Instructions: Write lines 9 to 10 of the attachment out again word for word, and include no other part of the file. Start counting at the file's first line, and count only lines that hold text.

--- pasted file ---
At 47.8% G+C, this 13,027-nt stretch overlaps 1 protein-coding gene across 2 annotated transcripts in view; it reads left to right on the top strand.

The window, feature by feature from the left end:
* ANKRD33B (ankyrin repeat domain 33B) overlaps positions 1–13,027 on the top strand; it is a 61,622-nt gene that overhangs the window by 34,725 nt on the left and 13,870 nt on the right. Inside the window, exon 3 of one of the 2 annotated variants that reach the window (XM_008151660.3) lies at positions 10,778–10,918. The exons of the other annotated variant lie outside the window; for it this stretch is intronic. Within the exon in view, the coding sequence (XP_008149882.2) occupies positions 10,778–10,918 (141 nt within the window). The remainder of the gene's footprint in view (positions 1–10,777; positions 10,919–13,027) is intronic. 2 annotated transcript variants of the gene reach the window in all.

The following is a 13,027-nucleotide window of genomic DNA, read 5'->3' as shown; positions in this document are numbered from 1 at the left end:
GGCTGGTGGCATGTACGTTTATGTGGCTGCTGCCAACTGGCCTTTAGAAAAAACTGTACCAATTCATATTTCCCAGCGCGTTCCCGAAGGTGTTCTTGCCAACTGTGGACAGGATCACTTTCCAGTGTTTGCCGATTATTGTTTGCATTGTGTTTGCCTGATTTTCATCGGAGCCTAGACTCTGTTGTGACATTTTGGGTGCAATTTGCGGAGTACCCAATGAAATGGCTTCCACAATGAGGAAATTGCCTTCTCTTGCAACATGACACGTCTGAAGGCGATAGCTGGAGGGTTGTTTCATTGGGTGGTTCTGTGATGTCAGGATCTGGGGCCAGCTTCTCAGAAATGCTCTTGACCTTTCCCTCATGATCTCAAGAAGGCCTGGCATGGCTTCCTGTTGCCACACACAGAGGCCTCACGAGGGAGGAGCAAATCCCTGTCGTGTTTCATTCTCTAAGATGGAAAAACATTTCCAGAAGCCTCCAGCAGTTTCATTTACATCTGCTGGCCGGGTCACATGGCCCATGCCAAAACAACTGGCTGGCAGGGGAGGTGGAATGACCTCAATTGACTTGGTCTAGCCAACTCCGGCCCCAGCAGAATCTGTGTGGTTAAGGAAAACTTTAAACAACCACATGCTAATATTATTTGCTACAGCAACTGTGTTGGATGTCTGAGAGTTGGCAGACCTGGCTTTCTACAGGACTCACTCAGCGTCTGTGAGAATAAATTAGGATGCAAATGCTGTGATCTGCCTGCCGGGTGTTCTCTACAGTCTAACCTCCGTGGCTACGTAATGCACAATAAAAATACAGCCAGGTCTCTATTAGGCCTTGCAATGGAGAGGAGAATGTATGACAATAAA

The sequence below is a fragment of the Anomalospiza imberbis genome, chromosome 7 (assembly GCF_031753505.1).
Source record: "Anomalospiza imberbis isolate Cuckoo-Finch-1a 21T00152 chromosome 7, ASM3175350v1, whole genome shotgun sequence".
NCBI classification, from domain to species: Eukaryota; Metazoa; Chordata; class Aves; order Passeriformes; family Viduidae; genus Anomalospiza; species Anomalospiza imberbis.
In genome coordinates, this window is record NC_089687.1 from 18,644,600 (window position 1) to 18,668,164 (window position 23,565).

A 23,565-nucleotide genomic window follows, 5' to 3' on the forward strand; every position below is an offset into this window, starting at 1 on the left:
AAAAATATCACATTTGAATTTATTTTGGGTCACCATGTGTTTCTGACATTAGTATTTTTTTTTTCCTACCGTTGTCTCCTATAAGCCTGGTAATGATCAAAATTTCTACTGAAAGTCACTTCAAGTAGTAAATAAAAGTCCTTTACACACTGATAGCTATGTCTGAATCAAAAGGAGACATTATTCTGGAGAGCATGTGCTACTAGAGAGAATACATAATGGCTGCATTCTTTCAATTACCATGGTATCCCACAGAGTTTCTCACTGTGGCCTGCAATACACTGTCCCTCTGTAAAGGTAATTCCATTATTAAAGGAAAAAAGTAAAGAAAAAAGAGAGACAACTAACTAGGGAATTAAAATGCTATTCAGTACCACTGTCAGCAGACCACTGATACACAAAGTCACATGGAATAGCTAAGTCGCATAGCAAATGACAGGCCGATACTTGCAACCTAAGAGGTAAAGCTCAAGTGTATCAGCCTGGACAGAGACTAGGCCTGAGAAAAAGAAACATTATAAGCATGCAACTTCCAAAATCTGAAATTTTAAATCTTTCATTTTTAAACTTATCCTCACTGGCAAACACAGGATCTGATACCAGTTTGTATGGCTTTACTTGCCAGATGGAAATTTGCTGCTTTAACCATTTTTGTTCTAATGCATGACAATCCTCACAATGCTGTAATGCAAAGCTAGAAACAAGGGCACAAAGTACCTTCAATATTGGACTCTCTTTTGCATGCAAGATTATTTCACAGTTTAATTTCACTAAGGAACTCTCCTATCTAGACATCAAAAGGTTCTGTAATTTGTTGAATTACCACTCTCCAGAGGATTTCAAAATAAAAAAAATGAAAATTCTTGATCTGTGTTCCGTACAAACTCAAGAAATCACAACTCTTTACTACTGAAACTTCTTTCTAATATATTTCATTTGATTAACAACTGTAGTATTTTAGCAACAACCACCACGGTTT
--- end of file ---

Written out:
In genome coordinates, this window is record NC_089687.1 from 18,644,600 (window position 1) to 18,668,164 (window position 23,565).

A 23,565-nucleotide genomic window follows, 5' to 3' on the forward strand; every position below is an offset into this window, starting at 1 on the left: